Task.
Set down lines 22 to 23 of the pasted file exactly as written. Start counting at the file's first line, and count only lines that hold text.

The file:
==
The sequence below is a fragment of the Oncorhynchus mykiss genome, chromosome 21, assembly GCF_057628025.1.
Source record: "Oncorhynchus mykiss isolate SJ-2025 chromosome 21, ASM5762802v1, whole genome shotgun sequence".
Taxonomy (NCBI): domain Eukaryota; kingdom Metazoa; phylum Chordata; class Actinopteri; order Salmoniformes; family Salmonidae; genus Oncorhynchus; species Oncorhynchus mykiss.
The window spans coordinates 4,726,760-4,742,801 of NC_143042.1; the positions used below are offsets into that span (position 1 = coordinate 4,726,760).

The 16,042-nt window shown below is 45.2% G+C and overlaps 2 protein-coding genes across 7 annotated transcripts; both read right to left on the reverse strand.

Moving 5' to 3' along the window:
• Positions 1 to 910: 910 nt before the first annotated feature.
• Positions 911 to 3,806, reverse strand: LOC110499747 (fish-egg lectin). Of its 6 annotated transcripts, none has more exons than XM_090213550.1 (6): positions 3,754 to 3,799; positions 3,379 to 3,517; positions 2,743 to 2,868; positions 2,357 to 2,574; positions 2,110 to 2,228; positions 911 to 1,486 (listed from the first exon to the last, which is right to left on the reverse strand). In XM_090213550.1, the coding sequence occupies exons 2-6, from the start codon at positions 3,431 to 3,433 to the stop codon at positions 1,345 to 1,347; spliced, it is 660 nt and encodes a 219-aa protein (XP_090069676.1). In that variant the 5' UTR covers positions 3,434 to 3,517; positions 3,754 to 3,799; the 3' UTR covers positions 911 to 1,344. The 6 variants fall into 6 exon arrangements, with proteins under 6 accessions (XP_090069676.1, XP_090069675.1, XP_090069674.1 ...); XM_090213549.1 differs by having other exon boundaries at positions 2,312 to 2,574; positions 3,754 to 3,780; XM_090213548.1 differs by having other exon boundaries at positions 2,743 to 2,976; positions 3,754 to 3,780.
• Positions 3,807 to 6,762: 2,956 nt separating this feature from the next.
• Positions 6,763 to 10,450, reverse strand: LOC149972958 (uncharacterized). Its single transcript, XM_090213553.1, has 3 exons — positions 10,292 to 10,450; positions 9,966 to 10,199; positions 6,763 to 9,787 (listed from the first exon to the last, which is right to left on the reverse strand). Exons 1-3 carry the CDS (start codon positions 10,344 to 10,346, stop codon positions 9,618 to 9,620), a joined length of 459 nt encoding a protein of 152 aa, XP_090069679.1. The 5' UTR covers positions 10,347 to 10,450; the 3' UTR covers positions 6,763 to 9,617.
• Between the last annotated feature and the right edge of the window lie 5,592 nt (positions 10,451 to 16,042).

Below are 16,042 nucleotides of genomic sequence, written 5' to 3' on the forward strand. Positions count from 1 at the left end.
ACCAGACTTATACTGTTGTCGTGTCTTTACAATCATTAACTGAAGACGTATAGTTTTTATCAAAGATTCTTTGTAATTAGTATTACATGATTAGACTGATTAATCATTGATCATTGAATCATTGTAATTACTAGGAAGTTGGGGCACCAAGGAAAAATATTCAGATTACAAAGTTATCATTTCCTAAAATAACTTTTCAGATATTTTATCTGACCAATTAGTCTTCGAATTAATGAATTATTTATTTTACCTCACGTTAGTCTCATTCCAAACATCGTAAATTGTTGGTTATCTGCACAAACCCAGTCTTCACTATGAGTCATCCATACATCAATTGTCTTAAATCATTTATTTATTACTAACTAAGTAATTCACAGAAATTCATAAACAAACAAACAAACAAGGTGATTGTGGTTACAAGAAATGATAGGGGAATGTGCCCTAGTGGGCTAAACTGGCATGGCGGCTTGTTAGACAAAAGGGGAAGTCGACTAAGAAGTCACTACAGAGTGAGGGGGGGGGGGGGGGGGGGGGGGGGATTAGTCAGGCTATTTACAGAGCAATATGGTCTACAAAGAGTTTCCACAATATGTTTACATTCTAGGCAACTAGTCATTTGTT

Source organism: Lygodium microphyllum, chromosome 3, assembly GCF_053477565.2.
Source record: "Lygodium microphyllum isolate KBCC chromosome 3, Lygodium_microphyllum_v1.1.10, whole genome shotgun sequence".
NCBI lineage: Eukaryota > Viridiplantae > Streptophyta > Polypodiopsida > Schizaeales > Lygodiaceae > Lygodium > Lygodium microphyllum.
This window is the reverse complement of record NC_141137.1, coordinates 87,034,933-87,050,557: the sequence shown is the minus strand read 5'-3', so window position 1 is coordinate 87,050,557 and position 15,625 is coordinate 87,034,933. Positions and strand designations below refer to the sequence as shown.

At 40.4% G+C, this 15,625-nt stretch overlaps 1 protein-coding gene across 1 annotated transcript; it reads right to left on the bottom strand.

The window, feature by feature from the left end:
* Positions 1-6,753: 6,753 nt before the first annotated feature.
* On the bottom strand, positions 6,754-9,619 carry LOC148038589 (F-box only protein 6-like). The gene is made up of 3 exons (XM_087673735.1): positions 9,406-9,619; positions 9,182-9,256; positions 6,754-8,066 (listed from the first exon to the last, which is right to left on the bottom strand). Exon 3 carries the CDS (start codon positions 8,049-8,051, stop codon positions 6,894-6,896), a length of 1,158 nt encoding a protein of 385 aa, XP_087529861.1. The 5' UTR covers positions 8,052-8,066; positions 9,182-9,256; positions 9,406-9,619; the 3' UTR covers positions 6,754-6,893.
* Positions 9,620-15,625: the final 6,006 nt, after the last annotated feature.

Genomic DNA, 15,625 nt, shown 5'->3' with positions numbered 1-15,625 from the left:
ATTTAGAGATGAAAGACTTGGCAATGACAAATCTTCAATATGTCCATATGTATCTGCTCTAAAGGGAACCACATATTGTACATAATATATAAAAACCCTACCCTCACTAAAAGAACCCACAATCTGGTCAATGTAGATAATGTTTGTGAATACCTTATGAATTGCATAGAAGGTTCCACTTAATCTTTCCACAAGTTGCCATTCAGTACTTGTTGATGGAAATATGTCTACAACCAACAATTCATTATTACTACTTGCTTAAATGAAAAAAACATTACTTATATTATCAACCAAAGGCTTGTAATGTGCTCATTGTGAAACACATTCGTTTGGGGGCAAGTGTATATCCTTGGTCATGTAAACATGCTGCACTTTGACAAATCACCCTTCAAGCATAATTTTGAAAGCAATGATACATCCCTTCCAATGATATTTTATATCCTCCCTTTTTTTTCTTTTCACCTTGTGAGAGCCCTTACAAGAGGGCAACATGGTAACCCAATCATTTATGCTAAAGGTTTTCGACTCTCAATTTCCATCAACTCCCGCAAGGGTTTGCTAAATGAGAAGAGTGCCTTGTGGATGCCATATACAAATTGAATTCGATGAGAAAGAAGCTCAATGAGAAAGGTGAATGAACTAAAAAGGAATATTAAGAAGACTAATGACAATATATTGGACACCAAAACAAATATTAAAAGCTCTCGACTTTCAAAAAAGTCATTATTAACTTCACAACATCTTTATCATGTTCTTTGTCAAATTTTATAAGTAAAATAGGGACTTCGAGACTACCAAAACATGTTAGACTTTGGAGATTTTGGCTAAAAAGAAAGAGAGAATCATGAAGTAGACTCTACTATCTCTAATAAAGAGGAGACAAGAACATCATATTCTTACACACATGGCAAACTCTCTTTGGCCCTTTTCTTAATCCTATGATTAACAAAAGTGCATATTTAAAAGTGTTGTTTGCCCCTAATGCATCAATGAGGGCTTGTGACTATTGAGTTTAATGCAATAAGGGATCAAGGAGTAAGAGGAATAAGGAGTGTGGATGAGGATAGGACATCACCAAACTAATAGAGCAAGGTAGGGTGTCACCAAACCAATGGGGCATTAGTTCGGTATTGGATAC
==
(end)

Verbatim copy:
* Positions 9,620-15,625: the final 6,006 nt, after the last annotated feature.

Genomic DNA, 15,625 nt, shown 5'->3' with positions numbered 1-15,625 from the left: